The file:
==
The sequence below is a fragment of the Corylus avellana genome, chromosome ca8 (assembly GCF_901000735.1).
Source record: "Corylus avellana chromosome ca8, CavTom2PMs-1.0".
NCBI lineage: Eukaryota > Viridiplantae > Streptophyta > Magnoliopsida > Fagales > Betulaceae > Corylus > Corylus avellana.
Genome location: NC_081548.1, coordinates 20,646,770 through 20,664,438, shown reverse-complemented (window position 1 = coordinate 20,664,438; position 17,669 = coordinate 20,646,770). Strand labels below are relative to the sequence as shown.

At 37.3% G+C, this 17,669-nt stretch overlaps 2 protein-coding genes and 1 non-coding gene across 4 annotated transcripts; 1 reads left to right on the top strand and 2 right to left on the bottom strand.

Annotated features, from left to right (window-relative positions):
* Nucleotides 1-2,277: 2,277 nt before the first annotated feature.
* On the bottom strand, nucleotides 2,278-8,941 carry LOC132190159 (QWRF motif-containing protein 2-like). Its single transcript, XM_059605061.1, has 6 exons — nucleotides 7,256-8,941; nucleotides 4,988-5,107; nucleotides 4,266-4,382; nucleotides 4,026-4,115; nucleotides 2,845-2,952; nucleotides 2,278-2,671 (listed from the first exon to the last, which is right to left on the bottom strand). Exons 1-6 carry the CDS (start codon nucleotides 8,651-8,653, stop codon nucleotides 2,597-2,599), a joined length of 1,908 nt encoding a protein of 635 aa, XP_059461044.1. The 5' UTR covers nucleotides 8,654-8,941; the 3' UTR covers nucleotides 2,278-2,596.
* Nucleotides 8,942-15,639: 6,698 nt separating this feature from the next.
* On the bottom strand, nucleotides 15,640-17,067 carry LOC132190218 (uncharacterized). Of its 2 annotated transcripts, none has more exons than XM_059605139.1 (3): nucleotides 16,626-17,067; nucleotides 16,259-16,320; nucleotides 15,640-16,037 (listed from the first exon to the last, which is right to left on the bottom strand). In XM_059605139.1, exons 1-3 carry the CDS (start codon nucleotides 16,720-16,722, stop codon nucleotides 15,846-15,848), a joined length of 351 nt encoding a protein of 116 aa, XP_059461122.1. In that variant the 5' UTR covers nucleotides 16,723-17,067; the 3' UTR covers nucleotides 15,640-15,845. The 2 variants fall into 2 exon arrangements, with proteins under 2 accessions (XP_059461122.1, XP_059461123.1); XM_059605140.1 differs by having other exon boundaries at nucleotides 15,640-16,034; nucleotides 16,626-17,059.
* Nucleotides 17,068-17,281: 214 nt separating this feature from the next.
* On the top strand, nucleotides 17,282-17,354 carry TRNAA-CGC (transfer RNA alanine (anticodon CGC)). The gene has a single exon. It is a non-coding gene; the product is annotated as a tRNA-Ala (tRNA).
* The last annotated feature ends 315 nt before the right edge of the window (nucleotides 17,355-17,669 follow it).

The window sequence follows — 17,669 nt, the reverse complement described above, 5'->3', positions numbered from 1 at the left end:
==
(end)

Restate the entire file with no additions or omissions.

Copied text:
The sequence below is a fragment of the Corylus avellana genome, chromosome ca8 (assembly GCF_901000735.1).
Source record: "Corylus avellana chromosome ca8, CavTom2PMs-1.0".
NCBI lineage: Eukaryota > Viridiplantae > Streptophyta > Magnoliopsida > Fagales > Betulaceae > Corylus > Corylus avellana.
Genome location: NC_081548.1, coordinates 20,646,770 through 20,664,438, shown reverse-complemented (window position 1 = coordinate 20,664,438; position 17,669 = coordinate 20,646,770). Strand labels below are relative to the sequence as shown.

At 37.3% G+C, this 17,669-nt stretch overlaps 2 protein-coding genes and 1 non-coding gene across 4 annotated transcripts; 1 reads left to right on the top strand and 2 right to left on the bottom strand.

Annotated features, from left to right (window-relative positions):
* Nucleotides 1-2,277: 2,277 nt before the first annotated feature.
* On the bottom strand, nucleotides 2,278-8,941 carry LOC132190159 (QWRF motif-containing protein 2-like). Its single transcript, XM_059605061.1, has 6 exons — nucleotides 7,256-8,941; nucleotides 4,988-5,107; nucleotides 4,266-4,382; nucleotides 4,026-4,115; nucleotides 2,845-2,952; nucleotides 2,278-2,671 (listed from the first exon to the last, which is right to left on the bottom strand). Exons 1-6 carry the CDS (start codon nucleotides 8,651-8,653, stop codon nucleotides 2,597-2,599), a joined length of 1,908 nt encoding a protein of 635 aa, XP_059461044.1. The 5' UTR covers nucleotides 8,654-8,941; the 3' UTR covers nucleotides 2,278-2,596.
* Nucleotides 8,942-15,639: 6,698 nt separating this feature from the next.
* On the bottom strand, nucleotides 15,640-17,067 carry LOC132190218 (uncharacterized). Of its 2 annotated transcripts, none has more exons than XM_059605139.1 (3): nucleotides 16,626-17,067; nucleotides 16,259-16,320; nucleotides 15,640-16,037 (listed from the first exon to the last, which is right to left on the bottom strand). In XM_059605139.1, exons 1-3 carry the CDS (start codon nucleotides 16,720-16,722, stop codon nucleotides 15,846-15,848), a joined length of 351 nt encoding a protein of 116 aa, XP_059461122.1. In that variant the 5' UTR covers nucleotides 16,723-17,067; the 3' UTR covers nucleotides 15,640-15,845. The 2 variants fall into 2 exon arrangements, with proteins under 2 accessions (XP_059461122.1, XP_059461123.1); XM_059605140.1 differs by having other exon boundaries at nucleotides 15,640-16,034; nucleotides 16,626-17,059.
* Nucleotides 17,068-17,281: 214 nt separating this feature from the next.
* On the top strand, nucleotides 17,282-17,354 carry TRNAA-CGC (transfer RNA alanine (anticodon CGC)). The gene has a single exon. It is a non-coding gene; the product is annotated as a tRNA-Ala (tRNA).
* The last annotated feature ends 315 nt before the right edge of the window (nucleotides 17,355-17,669 follow it).

The window sequence follows — 17,669 nt, the reverse complement described above, 5'->3', positions numbered from 1 at the left end: